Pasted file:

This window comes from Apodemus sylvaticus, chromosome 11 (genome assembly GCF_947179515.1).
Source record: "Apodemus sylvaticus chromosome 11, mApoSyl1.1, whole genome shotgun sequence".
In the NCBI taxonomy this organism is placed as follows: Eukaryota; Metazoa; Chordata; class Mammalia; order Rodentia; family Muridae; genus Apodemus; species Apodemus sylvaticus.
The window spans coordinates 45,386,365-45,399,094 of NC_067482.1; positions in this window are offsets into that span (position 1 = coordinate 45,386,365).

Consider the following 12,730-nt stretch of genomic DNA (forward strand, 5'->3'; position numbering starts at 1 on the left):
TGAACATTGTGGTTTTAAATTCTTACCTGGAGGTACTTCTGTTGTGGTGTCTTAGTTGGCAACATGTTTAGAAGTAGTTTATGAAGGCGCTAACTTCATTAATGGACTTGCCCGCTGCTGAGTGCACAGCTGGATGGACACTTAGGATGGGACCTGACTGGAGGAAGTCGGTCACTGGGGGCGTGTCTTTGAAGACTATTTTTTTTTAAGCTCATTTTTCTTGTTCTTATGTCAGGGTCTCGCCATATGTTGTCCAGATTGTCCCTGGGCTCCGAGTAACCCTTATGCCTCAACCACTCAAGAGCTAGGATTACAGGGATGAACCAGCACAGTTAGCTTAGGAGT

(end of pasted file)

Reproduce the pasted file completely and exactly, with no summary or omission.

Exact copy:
This window comes from Apodemus sylvaticus, chromosome 11 (genome assembly GCF_947179515.1).
Source record: "Apodemus sylvaticus chromosome 11, mApoSyl1.1, whole genome shotgun sequence".
In the NCBI taxonomy this organism is placed as follows: Eukaryota; Metazoa; Chordata; class Mammalia; order Rodentia; family Muridae; genus Apodemus; species Apodemus sylvaticus.
The window spans coordinates 45,386,365-45,399,094 of NC_067482.1; positions in this window are offsets into that span (position 1 = coordinate 45,386,365).

Consider the following 12,730-nt stretch of genomic DNA (forward strand, 5'->3'; position numbering starts at 1 on the left):
TGAACATTGTGGTTTTAAATTCTTACCTGGAGGTACTTCTGTTGTGGTGTCTTAGTTGGCAACATGTTTAGAAGTAGTTTATGAAGGCGCTAACTTCATTAATGGACTTGCCCGCTGCTGAGTGCACAGCTGGATGGACACTTAGGATGGGACCTGACTGGAGGAAGTCGGTCACTGGGGGCGTGTCTTTGAAGACTATTTTTTTTTAAGCTCATTTTTCTTGTTCTTATGTCAGGGTCTCGCCATATGTTGTCCAGATTGTCCCTGGGCTCCGAGTAACCCTTATGCCTCAACCACTCAAGAGCTAGGATTACAGGGATGAACCAGCACAGTTAGCTTAGGAGT